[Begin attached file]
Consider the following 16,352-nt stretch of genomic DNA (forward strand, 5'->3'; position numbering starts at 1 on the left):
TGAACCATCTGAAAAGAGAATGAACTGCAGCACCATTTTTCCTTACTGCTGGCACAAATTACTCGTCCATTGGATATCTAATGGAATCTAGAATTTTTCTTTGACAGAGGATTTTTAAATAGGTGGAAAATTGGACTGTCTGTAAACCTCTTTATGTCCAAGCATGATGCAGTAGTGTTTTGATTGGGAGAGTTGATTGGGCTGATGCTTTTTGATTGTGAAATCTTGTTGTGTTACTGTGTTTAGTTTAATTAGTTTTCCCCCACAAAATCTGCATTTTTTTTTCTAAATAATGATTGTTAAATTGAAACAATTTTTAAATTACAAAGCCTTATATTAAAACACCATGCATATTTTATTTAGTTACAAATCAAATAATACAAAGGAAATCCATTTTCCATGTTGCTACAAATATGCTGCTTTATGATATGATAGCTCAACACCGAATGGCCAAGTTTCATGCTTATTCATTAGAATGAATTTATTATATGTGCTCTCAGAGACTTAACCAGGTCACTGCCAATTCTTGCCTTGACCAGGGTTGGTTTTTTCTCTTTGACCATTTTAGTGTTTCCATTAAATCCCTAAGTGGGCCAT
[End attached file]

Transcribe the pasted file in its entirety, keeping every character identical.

Consider the following 16,352-nt stretch of genomic DNA (forward strand, 5'->3'; position numbering starts at 1 on the left):
TGAACCATCTGAAAAGAGAATGAACTGCAGCACCATTTTTCCTTACTGCTGGCACAAATTACTCGTCCATTGGATATCTAATGGAATCTAGAATTTTTCTTTGACAGAGGATTTTTAAATAGGTGGAAAATTGGACTGTCTGTAAACCTCTTTATGTCCAAGCATGATGCAGTAGTGTTTTGATTGGGAGAGTTGATTGGGCTGATGCTTTTTGATTGTGAAATCTTGTTGTGTTACTGTGTTTAGTTTAATTAGTTTTCCCCCACAAAATCTGCATTTTTTTTTCTAAATAATGATTGTTAAATTGAAACAATTTTTAAATTACAAAGCCTTATATTAAAACACCATGCATATTTTATTTAGTTACAAATCAAATAATACAAAGGAAATCCATTTTCCATGTTGCTACAAATATGCTGCTTTATGATATGATAGCTCAACACCGAATGGCCAAGTTTCATGCTTATTCATTAGAATGAATTTATTATATGTGCTCTCAGAGACTTAACCAGGTCACTGCCAATTCTTGCCTTGACCAGGGTTGGTTTTTTCTCTTTGACCATTTTAGTGTTTCCATTAAATCCCTAAGTGGGCCAT